Here is my version, which could just be wishful thinking:

The familes headed by George WEARS, born about 1798 in VA, and by Armistead EMBREY, born about 1795 in VA, were neighbors and close friends in Mason county, Virginia. Soon after 1850, both families removed to Henry county, Missouri where they were again neighbors. On the 1860 census of Henry Co. MO the George W. WEARS family is listed in dwelling 7, while the EMBRY family is listed in dwelling 8. In the 1850 census, the WEARS family included a George WEARS, age 15, while the EMBRY family included a Martha A. EMBREY, age 10.  After moving to MO, in 1858, George WEARS was about age 23 and Martha A. EMBREY was about age 18.  Then and there they married. On the 1860 census of Henry county, MO, George W. WEARS, age 24, Carpenter, is head of a household with Marth A. WEARS, age 21, and an infant boy age 1 month. George W. WEARS was killed at Kennesaw Mountain, Georgia, 20 June 1964, a southern soldier. Martha married again to a man by surname DODSON, and they continue to appear on the Henry Co. MO census.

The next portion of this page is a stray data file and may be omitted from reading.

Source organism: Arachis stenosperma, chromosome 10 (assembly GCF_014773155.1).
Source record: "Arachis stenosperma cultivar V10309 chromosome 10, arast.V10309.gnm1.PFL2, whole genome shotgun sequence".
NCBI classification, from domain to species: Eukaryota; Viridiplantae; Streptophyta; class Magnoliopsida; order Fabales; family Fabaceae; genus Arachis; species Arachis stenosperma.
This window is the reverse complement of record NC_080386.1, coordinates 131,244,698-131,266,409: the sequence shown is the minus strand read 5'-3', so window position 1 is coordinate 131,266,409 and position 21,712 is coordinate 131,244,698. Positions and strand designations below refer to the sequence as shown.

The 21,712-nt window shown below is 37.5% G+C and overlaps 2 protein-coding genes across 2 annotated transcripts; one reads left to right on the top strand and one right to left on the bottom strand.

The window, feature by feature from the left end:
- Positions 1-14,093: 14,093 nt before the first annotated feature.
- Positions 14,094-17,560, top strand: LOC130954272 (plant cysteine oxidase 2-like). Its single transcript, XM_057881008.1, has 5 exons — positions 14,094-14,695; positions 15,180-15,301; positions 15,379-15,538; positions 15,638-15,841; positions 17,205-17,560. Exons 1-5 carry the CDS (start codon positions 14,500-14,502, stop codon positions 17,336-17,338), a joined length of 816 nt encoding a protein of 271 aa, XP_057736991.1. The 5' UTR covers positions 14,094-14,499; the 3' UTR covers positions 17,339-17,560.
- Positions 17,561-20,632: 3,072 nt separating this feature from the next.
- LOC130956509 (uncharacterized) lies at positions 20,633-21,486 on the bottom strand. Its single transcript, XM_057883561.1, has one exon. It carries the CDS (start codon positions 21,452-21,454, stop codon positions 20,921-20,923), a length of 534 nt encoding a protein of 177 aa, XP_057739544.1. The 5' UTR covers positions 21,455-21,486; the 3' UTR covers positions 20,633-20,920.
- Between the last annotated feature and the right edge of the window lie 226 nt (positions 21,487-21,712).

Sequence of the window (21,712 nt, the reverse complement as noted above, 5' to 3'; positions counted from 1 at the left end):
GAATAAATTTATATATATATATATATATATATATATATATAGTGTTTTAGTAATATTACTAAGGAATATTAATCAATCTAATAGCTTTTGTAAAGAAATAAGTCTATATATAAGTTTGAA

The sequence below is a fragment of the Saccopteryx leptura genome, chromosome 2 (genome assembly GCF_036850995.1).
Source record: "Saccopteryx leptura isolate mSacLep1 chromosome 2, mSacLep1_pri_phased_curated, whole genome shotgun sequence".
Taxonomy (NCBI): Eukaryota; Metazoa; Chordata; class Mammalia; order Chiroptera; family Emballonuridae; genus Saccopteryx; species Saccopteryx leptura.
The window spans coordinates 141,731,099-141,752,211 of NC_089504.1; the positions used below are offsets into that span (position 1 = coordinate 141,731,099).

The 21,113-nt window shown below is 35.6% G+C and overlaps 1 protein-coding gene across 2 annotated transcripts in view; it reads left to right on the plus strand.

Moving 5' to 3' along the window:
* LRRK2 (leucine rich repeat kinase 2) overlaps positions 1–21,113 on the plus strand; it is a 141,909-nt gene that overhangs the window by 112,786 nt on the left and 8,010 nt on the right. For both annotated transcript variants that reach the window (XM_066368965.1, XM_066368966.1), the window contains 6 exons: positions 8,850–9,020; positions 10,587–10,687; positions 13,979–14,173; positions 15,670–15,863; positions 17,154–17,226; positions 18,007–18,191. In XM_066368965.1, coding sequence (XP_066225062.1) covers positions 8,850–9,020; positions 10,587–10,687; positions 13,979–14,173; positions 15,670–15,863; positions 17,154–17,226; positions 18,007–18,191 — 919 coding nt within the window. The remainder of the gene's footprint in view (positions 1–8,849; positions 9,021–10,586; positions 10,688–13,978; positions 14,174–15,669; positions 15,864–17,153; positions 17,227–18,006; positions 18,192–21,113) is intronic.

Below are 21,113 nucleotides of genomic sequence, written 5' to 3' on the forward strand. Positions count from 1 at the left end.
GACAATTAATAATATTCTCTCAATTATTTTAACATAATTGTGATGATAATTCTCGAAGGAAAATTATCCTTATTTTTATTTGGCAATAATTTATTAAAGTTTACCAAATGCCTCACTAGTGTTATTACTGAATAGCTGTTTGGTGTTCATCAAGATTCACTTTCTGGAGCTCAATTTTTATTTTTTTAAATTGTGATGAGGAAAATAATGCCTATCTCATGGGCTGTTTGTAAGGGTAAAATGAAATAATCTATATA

We have a clue to the approximate date when the WEARS family moved from VA to Henry Co. MO in the Henry Co. MO marriage of Lucretia WEIR to Richard JONES 20 Dec. 1851. I think there may be a strong possibility that George WEARS (the elder) was caught up in the gold excitement (the 49ers) and left his family in Missouri to go to the California gold fields. Many heads of families were missing at that time for that reason.  Many of these adventurers died before they could return to their families.